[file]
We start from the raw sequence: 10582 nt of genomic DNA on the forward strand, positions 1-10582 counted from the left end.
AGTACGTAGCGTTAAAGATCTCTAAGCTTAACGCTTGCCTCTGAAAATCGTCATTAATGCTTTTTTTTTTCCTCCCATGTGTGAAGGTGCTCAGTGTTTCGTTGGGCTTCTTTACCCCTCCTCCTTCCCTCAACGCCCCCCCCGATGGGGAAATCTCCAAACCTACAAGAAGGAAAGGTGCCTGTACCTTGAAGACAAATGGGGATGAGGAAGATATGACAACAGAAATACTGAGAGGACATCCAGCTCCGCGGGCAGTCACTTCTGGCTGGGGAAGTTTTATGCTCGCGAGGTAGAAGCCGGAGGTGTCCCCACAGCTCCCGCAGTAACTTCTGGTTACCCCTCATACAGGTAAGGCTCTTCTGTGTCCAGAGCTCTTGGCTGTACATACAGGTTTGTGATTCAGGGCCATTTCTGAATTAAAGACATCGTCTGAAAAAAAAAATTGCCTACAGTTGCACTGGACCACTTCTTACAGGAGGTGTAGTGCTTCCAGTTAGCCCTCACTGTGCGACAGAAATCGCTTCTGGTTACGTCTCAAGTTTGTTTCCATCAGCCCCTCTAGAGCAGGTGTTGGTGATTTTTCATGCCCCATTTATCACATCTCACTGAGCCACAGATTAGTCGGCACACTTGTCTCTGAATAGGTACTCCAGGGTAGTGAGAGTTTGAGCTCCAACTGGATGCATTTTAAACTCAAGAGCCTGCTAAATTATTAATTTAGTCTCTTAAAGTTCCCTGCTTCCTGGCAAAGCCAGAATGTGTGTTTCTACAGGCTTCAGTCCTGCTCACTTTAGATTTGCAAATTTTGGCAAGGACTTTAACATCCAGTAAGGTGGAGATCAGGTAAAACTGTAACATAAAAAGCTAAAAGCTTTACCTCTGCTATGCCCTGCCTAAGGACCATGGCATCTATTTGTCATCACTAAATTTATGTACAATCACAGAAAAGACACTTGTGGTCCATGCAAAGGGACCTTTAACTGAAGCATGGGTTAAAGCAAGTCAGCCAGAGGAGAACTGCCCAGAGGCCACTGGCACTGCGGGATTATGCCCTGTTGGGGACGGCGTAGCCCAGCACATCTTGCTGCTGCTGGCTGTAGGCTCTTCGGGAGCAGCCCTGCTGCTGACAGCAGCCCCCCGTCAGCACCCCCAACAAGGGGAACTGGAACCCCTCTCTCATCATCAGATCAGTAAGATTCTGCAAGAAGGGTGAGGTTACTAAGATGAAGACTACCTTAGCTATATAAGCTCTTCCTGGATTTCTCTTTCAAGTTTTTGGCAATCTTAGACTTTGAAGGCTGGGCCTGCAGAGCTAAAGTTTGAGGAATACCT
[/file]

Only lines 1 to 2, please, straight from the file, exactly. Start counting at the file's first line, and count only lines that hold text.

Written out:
We start from the raw sequence: 10582 nt of genomic DNA on the forward strand, positions 1-10582 counted from the left end.
AGTACGTAGCGTTAAAGATCTCTAAGCTTAACGCTTGCCTCTGAAAATCGTCATTAATGCTTTTTTTTTTCCTCCCATGTGTGAAGGTGCTCAGTGTTTCGTTGGGCTTCTTTACCCCTCCTCCTTCCCTCAACGCCCCCCCCGATGGGGAAATCTCCAAACCTACAAGAAGGAAAGGTGCCTGTACCTTGAAGACAAATGGGGATGAGGAAGATATGACAACAGAAATACTGAGAGGACATCCAGCTCCGCGGGCAGTCACTTCTGGCTGGGGAAGTTTTATGCTCGCGAGGTAGAAGCCGGAGGTGTCCCCACAGCTCCCGCAGTAACTTCTGGTTACCCCTCATACAGGTAAGGCTCTTCTGTGTCCAGAGCTCTTGGCTGTACATACAGGTTTGTGATTCAGGGCCATTTCTGAATTAAAGACATCGTCTGAAAAAAAAAATTGCCTACAGTTGCACTGGACCACTTCTTACAGGAGGTGTAGTGCTTCCAGTTAGCCCTCACTGTGCGACAGAAATCGCTTCTGGTTACGTCTCAAGTTTGTTTCCATCAGCCCCTCTAGAGCAGGTGTTGGTGATTTTTCATGCCCCATTTATCACATCTCACTGAGCCACAGATTAGTCGGCACACTTGTCTCTGAATAGGTACTCCAGGGTAGTGAGAGTTTGAGCTCCAACTGGATGCATTTTAAACTCAAGAGCCTGCTAAATTATTAATTTAGTCTCTTAAAGTTCCCTGCTTCCTGGCAAAGCCAGAATGTGTGTTTCTACAGGCTTCAGTCCTGCTCACTTTAGATTTGCAAATTTTGGCAAGGACTTTAACATCCAGTAAGGTGGAGATCAGGTAAAACTGTAACATAAAAAGCTAAAAGCTTTACCTCTGCTATGCCCTGCCTAAGGACCATGGCATCTATTTGTCATCACTAAATTTATGTACAATCACAGAAAAGACACTTGTGGTCCATGCAAAGGGACCTTTAACTGAAGCATGGGTTAAAGCAAGTCAGCCAGAGGAGAACTGCCCAGAGGCCACTGGCACTGCGGGATTATGCCCTGTTGGGGACGGCGTAGCCCAGCACATCTTGCTGCTGCTGGCTGTAGGCTCTTCGGGAGCAGCCCTGCTGCTGACAGCAGCCCCCCGTCAGCACCCCCAACAAGGGGAACTGGAACCCCTCTCTCATCATCAGATCAGTAAGATTCTGCAAGAAGGGTGAGGTTACTAAGATGAAGACTACCTTAGCTATATAAGCTCTTCCTGGATTTCTCTTTCAAGTTTTTGGCAATCTTAGACTTTGAAGGCTGGGCCTGCAGAGCTAAAGTTTGAGGAATACCT